Wednesday, March 10, 2010

Children in the Aftermath

The Pack
by Tom Pow

New Milford, CT: Roaring Brook Press, 2006, ©2004

Tom Pow's The Pack is like a children's primer for Cormac McCarthy. It is a story of desperation and identity, set in a bleak, post apocalyptic setting which is just recognizable enough to be truly disturbing even to veteran fans of the genre. This book occupies a nebulous place between childrens' and young adult literature; though it is ostensibly about children, its themes are somewhat more mature than typical juvenile fiction. Pow's writing style does not coddle his readers, whatever their age, and the subject matter is starker still.

The story in The Pack centers around three feral, orphan children living with wild dogs on the edge of what's left of civilization. The children are named after the storefronts they were found in front of, Bradley, Victor and Floris (the 't' was broken), while the dogs are meaningfully named Hunger, Fearless and Shelter. The pack survives under the tutelage of an old woman, whose stories teach them to retain the last shreds of their humanity. When Floris is kidnapped by a local warlord, the rest are forced into a quest to save her, for their own sakes as well as hers.

There are two reasons that this book is best for advanced readers: one, the story is written in a tone of unflinching brutality, devoid of comfort or ease; two, the literary eloquence of the book, while beautiful, can also be abstract in the extreme, and requires a well-developed sense of reading comprehension. The brutality comes in several forms; one of the crucial turns in the plot centers around a pair of dog fights, described in graphic detail, and several times during the story, characters defend some atrocious behavior by claiming it was necessary to survive.

As for literary abstraction, the main character, Bradley, explicitly follows the form of the Hero's Journey. Though the term itself is never directly invoked, the constant references to stories and dreams (not to mention the narrative style) make it clear that this is the form the pack's movements take. Also, the question of identity is brought into play, as is the barrier between human and animal, boy and girl, civilization and collapse. Finally, there is a level of social commentary which I won't describe in detail, because it is integral to the "big reveal" at the end of the book. Suffice it to say, the Invisible City and its surrounding Zones bear a shocking resemblance to the world as it already is, placed in a smaller sandbox and given a different context.

To what extent the childrens' world is actually "post apocalyptic", in the traditional sense, is never made perfectly clear beyond vague allusions to the "Dead Times". By the end of The Pack, the nature of the world these children live in is less defined than it was at the beginning, and that mystery is part of its charm. In the words of the old woman, repeated as a refrain throughout the book, the world is made of dust and ashes, but stories cannot crumble, burn or be broken.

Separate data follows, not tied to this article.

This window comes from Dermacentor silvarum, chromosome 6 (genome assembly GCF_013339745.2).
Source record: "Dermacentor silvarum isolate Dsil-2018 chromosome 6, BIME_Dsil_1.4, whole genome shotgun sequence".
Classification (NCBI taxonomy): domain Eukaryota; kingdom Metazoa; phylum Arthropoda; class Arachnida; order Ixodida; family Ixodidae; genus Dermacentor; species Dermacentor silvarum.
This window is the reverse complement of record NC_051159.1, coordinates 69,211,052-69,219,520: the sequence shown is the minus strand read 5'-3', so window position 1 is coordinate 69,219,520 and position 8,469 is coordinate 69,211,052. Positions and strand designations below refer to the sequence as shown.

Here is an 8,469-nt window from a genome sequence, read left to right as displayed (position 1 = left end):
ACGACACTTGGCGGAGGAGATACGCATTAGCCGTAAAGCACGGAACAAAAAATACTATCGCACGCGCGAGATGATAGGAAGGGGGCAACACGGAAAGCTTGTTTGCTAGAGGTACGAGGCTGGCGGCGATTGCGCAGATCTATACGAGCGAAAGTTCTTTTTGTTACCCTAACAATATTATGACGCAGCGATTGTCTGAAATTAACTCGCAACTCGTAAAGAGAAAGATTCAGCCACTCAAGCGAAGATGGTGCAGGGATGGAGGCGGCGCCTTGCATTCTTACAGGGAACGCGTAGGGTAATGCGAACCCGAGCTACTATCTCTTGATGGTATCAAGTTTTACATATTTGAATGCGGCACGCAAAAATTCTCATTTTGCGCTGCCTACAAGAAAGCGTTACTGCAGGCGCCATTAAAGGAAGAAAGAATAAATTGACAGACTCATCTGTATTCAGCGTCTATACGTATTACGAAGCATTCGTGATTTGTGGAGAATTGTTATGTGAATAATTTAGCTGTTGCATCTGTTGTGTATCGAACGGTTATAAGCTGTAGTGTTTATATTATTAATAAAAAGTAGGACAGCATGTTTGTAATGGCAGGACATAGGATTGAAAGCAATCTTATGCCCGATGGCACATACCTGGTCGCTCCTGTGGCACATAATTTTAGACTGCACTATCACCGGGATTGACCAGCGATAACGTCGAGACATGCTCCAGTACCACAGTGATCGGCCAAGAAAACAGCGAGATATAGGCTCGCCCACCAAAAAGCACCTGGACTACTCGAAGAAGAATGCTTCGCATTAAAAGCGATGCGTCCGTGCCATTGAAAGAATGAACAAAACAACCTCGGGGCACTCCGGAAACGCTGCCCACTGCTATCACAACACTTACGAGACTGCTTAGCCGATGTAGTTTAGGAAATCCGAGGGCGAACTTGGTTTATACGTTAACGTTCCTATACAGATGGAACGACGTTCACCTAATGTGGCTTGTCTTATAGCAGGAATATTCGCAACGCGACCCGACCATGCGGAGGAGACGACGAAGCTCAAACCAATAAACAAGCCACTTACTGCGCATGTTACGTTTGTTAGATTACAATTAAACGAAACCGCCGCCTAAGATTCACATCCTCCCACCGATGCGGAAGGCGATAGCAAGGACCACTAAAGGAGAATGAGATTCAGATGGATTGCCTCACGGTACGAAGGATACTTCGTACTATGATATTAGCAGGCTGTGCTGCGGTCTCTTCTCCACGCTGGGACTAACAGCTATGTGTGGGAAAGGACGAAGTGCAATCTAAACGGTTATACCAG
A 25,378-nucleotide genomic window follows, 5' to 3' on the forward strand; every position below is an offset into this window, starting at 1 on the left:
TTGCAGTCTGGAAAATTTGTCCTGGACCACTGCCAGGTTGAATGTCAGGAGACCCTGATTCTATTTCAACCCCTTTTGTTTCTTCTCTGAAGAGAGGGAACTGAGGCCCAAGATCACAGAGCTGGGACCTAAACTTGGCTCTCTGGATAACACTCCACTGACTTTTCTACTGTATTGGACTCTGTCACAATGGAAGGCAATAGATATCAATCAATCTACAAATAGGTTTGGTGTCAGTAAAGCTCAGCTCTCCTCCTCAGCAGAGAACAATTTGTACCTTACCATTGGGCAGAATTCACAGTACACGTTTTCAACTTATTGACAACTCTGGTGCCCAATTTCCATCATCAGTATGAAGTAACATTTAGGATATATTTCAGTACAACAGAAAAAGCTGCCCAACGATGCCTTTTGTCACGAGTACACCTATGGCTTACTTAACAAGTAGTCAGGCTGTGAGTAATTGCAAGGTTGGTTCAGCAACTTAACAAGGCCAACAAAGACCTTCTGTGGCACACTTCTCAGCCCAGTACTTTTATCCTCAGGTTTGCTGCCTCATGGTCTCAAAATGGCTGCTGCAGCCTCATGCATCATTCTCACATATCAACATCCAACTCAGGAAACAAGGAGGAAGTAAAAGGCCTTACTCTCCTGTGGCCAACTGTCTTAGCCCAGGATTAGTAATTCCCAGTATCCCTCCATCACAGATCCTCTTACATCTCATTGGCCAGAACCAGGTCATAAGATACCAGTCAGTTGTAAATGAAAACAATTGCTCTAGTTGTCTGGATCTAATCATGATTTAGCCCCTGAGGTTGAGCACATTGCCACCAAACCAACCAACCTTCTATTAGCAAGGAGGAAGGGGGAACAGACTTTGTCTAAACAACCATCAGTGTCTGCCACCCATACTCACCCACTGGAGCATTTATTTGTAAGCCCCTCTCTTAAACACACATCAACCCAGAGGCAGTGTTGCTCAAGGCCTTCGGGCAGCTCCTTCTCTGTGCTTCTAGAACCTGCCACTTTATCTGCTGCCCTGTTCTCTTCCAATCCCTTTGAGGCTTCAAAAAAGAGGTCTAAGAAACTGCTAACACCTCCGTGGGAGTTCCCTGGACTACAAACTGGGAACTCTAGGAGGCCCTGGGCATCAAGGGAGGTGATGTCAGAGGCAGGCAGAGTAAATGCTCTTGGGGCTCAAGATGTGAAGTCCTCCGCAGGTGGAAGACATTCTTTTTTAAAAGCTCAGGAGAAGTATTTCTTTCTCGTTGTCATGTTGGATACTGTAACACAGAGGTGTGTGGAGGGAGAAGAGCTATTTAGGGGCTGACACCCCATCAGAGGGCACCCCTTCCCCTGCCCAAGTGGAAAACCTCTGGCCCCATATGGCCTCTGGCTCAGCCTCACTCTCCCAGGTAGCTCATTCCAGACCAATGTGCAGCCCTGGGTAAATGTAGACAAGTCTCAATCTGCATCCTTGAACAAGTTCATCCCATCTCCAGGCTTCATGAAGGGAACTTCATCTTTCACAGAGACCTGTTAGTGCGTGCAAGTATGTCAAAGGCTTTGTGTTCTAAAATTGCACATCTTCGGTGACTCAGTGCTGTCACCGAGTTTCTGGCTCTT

Tuesday, March 2, 2010

Spaghetti, Squash, and One Hungry Spook

The Ghost of Sifty Sifty Sam
By Angela Shelf Medearis
New York: Scholastic Press, 1997

In this book, as can be the case in scary stories, the spookiest part is the anticipation. We get worried about the suspense and get overwhelmed with fear of what happens next. Or as our character Chef Dan from The Ghost of Sifty Sifty Sam might say, we get caught up in a plot that thickens like standing fatback in a fry pan.

In this story, a brave chef takes up the challenge to spend the night in a haunted house. It is told that in this house lives a horrible ghost and anyone who can spend the night in the house without fleeing will rid the house of the ghost forever. To sweeten the deal, the realtor in charge of the house offers a hefty reward for anyone who can cleanse the property of its supernatural resident. Dan enters the haunted house hopeful and excited, with an armful of groceries to keep him cooking throughout the night.

The storyline builds rhythmically and quickly in this picture book. In the style of short stories like What Do You Come For? and Me Tie Dough-ty Walker! (both short folktales retold by Alvin Schwartz in Scary Stories To Tell in the Dark), the ghost of Sifty Sifty Sam appears piece by piece. With each turn of the page, we see a new incarnation of the spook and a more intense feeling of fear registers with our beloved chef. As we get closer and closer to seeing the entire ghost, the suspense builds and readers wonder what will be Chef Dan’s fate upon meeting the ghost in full form. While the first face-to-face meeting shows a cowering chef and a very intimidating ghost, readers will be surprised by Dan's craftiness as he appeases the spirit and the two forge a friendship in a light-hearted and silly climax.

The watercolor illustrations in this text do a wonderful job of representing the soul of both Chef Dan and Sifty Sifty Sam. Dan is wrapped in warm layers of whites, yellows, browns, and pinks. Sifty Sifty Sam is portrayed with cool blends of blues, whites, grays, and black. Throughout the book you will notice this contrast between the ghost and Chef Dan. This artistic element plays upon the underlying theme of the differences in the realm of the living and the realm of dead. Overall I think this was a fun and quick picture book that would be appropriate to share with children of varying ages.